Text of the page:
In the moments after Monday’s game, Ireland captain Ciara Griffin was looking to leave behind the disappointment of the 8-7 defeat to Spain and focus on the challenges that lie ahead.
Following last night’s narrow reversal in Parma, Ireland will – in all likelihood – need two wins from their remaining Rugby World Cup 2021 Europe Qualifier fixtures in order to keep alive their hopes of reaching next year’s tournament in New Zealand.
A victory against host nation Italy on Sunday would get Ireland back into the reckoning and Griffin certainly is not giving up on a ticket to the global showpiece.
“It wasn’t the result we wanted, but if you flip it, we’ve still got a losing bonus (point),” she said. “That’s something out of it. We didn’t perform the way we wanted to perform. That’s on us, it’s fixable.
“That’s a big thing for us to do that. You can’t just put your head down now and that’s it. There’s two more games left. The tournament is still to be won. It’s just part of it.
“We take the setbacks, we take the learnings. Fix them and go into the next game on Sunday. There’s no time to be sorry for ourselves, to be honest, because we don’t have that turnaround.
“It’s up to us as a squad, as a group. As a management group, as a playing group, to review it honestly. See what didn’t go well, why it didn’t go well. What didn’t work for us and fix those for Sunday.”
In terms of what did go wrong for Ireland across the 80 minutes, Griffin acknowledged that there were a couple of key areas that were not up to the standard required.
Prep was good in terms of our training. That’s sport sometimes, isn’t it? Now hats off to Spain. They really showed up. They gave us different pictures. They really fought and they got that result in the end.
“Some things didn’t go our way in terms of our discipline. We need to be better. We need to be more clinical inside the 22 as well.
“We had a lot of time and a lot of possession there. We just weren’t clinical as a group. Collective and individual errors let us down and lost us momentum.
“But you saw it out there, every girl in that jersey fought. That’s a sign of what is to come. We still have a week to prep and we still have Sunday.”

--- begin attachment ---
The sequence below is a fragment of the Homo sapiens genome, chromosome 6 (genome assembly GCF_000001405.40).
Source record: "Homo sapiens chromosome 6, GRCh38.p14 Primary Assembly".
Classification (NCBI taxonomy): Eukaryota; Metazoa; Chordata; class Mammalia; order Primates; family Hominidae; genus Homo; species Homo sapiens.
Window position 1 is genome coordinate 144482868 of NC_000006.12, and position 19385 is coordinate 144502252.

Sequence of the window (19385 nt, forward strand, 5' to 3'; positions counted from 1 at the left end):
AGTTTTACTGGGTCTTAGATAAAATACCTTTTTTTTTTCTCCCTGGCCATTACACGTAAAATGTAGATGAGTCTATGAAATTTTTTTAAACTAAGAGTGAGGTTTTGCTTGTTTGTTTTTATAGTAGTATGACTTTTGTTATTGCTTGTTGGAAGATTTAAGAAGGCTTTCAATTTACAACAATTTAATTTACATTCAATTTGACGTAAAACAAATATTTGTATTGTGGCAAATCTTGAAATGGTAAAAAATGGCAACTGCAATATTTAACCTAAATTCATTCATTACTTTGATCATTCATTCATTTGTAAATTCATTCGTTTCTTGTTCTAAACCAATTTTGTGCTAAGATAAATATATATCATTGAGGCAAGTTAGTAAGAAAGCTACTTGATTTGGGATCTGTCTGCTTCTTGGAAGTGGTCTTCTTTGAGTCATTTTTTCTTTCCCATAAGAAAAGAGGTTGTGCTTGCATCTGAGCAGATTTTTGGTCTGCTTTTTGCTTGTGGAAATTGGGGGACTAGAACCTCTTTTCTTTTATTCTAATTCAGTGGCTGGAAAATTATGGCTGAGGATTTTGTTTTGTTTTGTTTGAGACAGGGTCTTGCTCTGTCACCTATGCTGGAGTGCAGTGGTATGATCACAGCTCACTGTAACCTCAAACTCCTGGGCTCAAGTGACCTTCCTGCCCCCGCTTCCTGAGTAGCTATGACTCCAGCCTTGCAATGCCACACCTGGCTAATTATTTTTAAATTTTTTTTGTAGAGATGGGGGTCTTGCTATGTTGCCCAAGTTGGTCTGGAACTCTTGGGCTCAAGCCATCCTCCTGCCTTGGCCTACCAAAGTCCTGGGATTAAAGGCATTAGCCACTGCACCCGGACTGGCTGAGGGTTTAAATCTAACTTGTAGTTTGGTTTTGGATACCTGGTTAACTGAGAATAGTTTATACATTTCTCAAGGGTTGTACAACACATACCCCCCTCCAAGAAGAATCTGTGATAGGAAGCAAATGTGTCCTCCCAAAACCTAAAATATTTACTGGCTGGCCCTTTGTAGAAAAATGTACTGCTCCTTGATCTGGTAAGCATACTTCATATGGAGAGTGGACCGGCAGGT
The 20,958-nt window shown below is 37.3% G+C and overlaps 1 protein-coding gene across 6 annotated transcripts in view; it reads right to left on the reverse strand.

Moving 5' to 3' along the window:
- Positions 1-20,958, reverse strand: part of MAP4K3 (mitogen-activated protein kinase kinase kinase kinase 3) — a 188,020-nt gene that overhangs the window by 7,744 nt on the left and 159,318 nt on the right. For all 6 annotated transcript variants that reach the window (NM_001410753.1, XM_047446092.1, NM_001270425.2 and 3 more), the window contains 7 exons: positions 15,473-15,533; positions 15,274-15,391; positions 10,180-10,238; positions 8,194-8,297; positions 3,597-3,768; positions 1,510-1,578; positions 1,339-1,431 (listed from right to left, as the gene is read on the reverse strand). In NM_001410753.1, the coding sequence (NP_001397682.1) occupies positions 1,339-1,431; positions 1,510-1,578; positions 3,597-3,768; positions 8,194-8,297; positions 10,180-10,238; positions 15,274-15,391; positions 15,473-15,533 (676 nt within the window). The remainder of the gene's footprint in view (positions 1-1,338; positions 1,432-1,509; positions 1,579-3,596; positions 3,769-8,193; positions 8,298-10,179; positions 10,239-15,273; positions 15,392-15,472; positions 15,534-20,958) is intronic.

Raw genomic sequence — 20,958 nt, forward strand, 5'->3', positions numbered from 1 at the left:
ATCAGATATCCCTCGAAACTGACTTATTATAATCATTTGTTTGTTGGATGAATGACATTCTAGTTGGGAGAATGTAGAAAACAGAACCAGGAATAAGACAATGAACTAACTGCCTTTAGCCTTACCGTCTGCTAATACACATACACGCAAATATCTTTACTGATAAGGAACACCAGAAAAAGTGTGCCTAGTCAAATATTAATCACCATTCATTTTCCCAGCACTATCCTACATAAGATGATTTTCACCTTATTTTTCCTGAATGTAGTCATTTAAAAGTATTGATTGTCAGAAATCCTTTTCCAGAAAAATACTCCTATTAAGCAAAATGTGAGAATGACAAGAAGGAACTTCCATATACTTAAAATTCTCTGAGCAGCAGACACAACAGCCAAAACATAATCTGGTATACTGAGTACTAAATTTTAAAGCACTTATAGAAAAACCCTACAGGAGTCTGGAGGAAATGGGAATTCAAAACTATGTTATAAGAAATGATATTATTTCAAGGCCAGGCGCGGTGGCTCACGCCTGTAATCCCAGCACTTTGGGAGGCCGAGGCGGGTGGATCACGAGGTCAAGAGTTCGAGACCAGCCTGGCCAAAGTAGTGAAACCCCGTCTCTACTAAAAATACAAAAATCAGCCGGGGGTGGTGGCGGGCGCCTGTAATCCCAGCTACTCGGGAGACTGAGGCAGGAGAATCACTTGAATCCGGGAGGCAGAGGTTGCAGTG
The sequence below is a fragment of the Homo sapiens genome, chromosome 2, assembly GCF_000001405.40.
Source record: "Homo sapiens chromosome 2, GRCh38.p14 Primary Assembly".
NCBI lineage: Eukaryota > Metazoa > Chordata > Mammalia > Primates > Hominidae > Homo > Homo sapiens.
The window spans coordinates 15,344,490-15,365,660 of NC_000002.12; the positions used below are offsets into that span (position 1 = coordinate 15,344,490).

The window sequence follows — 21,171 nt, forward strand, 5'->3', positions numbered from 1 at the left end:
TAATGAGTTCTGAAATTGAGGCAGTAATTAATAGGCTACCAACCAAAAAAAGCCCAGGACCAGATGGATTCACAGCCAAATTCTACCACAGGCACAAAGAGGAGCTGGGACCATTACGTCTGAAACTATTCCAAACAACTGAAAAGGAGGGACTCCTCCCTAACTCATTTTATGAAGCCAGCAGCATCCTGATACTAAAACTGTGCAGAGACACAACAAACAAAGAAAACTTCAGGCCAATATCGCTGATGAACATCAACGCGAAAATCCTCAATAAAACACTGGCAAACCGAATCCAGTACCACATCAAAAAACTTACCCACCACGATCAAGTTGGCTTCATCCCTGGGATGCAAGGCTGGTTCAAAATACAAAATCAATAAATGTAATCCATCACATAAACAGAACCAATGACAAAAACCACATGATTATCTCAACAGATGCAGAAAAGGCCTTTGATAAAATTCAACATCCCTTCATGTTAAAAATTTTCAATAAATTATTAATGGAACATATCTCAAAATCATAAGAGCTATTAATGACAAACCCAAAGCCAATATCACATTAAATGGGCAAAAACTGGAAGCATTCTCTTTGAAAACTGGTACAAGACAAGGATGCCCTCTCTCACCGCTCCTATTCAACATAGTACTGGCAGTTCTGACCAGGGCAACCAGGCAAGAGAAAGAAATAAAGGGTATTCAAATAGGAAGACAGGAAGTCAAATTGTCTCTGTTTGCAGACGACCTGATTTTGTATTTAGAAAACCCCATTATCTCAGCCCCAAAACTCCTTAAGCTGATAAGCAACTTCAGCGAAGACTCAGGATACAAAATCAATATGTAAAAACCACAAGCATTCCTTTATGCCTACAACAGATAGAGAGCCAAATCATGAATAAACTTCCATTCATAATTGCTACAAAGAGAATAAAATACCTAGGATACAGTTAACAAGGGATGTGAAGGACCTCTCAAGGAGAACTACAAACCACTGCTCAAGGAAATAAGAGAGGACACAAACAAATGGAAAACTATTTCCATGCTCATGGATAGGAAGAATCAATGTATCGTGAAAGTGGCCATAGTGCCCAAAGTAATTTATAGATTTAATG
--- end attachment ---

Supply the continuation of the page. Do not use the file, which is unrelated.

In contrast to las Leonas, whom Ireland had not faced in a competitive game since 2008, Griffin and her team-mates play Italy on a yearly basis in the Six Nations Championship.
While the Azzurre had the measure of Adam Griggs’ side when they last met in Parma two years ago, that was one of only two defeats Ireland have suffered in 19 meetings with Italy.
Since that 29-27 loss, Griggs’ charges have come out on top against the Italians in two subsequent encounters at Energia Park, winning 21-7 and 25-5 respectively.
Despite acknowledging the advantage their second round opponents will have playing on their home turf, Griffin is confident there is a big performance in this Ireland squad.
“Italy, we play them regularly in terms of Six Nations. They’re at home. They’ll obviously have a spring in their step. It’s up to us now to bring our best performances. We have to be clinical in our preparation.
“That starts now, in terms of our recovery. Everyone is outside, having their recovery shakes, doing their warm downs. It’s not lost, there is a tournament left there to go.
“We’re going to do everything we can to get on that plane. There’s still an opportunity to win. All is not lost.
“For me, the message to the girls was, ‘pick the heads up, don’t feel sorry for yourself, we did what we did and now we can fix it. Put in a performance on Sunday’,” added the Kerry native.